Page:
That Eurovision contest was fun. I’m putting it on my calendar for the rest of my life.
But now to classical music. This weekend’s FAZ [newspaper] has an entertaining piece on the behind-the-scenes positioning to replace Sir Simon Rattle as the Music Director of the Berlin Philharmonic. Rattle’s tenure has been a little rocky: in 2004, he got a taste of German criticism (which can be even more caustic and unsparing than its British counterpart), when Axel Brüggemann wrote in the Welt am Sonntag that "while Rattle romps expressively on the podium, the Philharmonic musicians sometimes tend to play as inconsequentially as if they were a wife reaching to the fridge to get out a beer for her husband."
That storm blew over, but the rumors continue that after having a few non-
Germans at the helm (Claudio Abbado and Rattle) for the past sixteen years, the orchestra feels it’s time to pick a German, or at least someone with a more Romantic sensibility. According to Fabian Bremer in Sunday’s FAZ (21.5.2006, p.27), "The initial excitement about the British new-music specialist has blown over. The longing for a new Karajan is growing in these neo-romantic times." Rattle, for all his gifts, is apparently just a little too crisp, too user-friendly and too modern.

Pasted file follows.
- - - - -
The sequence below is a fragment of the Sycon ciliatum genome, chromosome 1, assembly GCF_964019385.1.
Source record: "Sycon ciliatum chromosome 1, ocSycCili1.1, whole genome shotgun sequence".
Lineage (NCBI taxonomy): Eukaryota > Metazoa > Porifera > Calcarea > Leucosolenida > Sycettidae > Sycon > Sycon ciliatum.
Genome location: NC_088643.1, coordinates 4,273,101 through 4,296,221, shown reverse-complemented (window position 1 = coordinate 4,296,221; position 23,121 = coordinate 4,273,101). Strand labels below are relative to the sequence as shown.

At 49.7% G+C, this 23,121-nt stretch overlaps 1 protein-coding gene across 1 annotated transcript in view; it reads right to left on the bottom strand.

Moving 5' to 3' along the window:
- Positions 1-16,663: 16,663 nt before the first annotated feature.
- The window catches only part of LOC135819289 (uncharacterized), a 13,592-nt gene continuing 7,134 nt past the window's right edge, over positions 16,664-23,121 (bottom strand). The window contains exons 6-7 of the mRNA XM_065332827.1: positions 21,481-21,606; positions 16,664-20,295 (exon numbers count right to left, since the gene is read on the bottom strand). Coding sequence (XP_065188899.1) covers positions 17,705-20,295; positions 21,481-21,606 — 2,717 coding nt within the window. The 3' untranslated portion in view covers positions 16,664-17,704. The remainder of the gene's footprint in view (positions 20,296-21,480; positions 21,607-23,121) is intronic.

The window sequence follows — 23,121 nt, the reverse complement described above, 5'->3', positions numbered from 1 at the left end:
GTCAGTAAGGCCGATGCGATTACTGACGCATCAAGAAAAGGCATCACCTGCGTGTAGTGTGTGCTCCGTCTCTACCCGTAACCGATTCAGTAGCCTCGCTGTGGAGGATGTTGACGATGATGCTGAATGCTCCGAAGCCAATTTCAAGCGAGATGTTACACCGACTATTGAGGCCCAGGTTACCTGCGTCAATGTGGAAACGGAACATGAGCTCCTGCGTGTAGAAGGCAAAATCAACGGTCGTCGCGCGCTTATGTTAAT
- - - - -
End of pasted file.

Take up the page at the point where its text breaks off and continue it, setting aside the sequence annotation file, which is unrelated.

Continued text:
The two front-runners to replace Rattle are Daniel Barenboim and Christian Thielemann, the last Karajan’s German protege and currently Music Director of the Munich Philharmonic. Thielemann’s by far the younger of the two, but has already established a reputation with his Bavarians; his recording of Bruckner’s No. 5, which I’ve heard, is pretty glorious Bruckner, alternately primeval and mist-shrouded and blazing.
One doesn’t openly campaign for this post, of course. That would be Vulgar, and is Not Done. Instead, you limit your present musical engagements, just so everyone knows you’d be able to take over the post if you had to. You also arrange your current programs and engagements to highlight your strengths. If there’s an opportunity to show up yourself against your closest competitor, don’t miss it (such as when Thielemann took over during rehearsals for Barenboim during Bayreuth preparations, during which he showed that he, unlike Barenboim, knew the score of Tristan by heart).
Bremer ends the story with this lovely anecdote:
Daniel Barenboim recently performed a guest engagement in Munich, performing Bach’s "Well-Tempered Clavier." Christian Thielemann was also in the city, and, as always, had rented the five-star suit in the Palace hotel. The hotel piano was also in the suite. When Barenboim wanted to practice, the hotel director went to Thielemann and began to ask him, but Thielemann cut him off: "Mr. Barenboim can have whatever he pleases from me." The instrument was then pushed across the corridor. The next evening, both of the men cancelled their engagements and sat together at the hotel bar.